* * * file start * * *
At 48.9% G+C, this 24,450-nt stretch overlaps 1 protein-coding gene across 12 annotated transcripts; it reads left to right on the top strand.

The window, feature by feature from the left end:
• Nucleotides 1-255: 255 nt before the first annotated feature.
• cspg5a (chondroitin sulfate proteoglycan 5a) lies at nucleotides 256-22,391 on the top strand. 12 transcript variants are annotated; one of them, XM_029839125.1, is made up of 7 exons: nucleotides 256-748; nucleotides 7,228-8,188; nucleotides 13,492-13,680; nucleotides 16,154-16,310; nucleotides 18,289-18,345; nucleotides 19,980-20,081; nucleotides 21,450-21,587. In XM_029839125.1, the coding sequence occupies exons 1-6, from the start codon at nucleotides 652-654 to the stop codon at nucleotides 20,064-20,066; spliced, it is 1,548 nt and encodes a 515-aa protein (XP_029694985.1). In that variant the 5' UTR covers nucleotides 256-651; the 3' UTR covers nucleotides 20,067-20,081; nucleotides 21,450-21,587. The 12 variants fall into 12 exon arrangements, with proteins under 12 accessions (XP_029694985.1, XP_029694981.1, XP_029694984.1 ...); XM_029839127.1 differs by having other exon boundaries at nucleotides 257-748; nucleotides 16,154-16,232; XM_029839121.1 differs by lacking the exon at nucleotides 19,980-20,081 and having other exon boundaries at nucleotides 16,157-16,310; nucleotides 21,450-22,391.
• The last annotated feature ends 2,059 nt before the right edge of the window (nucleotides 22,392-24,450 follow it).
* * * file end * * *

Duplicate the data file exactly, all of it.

At 48.9% G+C, this 24,450-nt stretch overlaps 1 protein-coding gene across 12 annotated transcripts; it reads left to right on the top strand.

The window, feature by feature from the left end:
• Nucleotides 1-255: 255 nt before the first annotated feature.
• cspg5a (chondroitin sulfate proteoglycan 5a) lies at nucleotides 256-22,391 on the top strand. 12 transcript variants are annotated; one of them, XM_029839125.1, is made up of 7 exons: nucleotides 256-748; nucleotides 7,228-8,188; nucleotides 13,492-13,680; nucleotides 16,154-16,310; nucleotides 18,289-18,345; nucleotides 19,980-20,081; nucleotides 21,450-21,587. In XM_029839125.1, the coding sequence occupies exons 1-6, from the start codon at nucleotides 652-654 to the stop codon at nucleotides 20,064-20,066; spliced, it is 1,548 nt and encodes a 515-aa protein (XP_029694985.1). In that variant the 5' UTR covers nucleotides 256-651; the 3' UTR covers nucleotides 20,067-20,081; nucleotides 21,450-21,587. The 12 variants fall into 12 exon arrangements, with proteins under 12 accessions (XP_029694985.1, XP_029694981.1, XP_029694984.1 ...); XM_029839127.1 differs by having other exon boundaries at nucleotides 257-748; nucleotides 16,154-16,232; XM_029839121.1 differs by lacking the exon at nucleotides 19,980-20,081 and having other exon boundaries at nucleotides 16,157-16,310; nucleotides 21,450-22,391.
• The last annotated feature ends 2,059 nt before the right edge of the window (nucleotides 22,392-24,450 follow it).